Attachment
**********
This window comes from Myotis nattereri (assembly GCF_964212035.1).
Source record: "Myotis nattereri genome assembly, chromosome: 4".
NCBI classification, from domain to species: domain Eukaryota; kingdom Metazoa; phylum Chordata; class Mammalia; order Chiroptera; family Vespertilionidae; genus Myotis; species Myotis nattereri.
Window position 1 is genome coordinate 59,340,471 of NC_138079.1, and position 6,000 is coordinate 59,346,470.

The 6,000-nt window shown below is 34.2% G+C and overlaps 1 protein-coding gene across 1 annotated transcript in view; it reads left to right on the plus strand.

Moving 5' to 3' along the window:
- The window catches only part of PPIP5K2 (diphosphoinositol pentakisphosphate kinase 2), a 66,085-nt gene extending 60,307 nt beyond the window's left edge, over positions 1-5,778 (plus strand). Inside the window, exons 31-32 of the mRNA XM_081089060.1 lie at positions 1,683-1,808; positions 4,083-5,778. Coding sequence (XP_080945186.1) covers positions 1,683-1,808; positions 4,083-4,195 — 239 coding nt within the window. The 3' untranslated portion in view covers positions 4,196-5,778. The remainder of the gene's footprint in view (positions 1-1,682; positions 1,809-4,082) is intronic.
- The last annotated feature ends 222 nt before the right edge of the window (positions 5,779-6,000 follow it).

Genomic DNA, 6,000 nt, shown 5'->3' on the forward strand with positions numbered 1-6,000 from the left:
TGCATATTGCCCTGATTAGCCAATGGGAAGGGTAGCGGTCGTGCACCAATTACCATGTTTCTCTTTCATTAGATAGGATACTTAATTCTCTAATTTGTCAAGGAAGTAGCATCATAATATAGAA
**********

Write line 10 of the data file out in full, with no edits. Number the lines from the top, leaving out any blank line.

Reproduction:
TGCATATTGCCCTGATTAGCCAATGGGAAGGGTAGCGGTCGTGCACCAATTACCATGTTTCTCTTTCATTAGATAGGATACTTAATTCTCTAATTTGTCAAGGAAGTAGCATCATAATATAGAA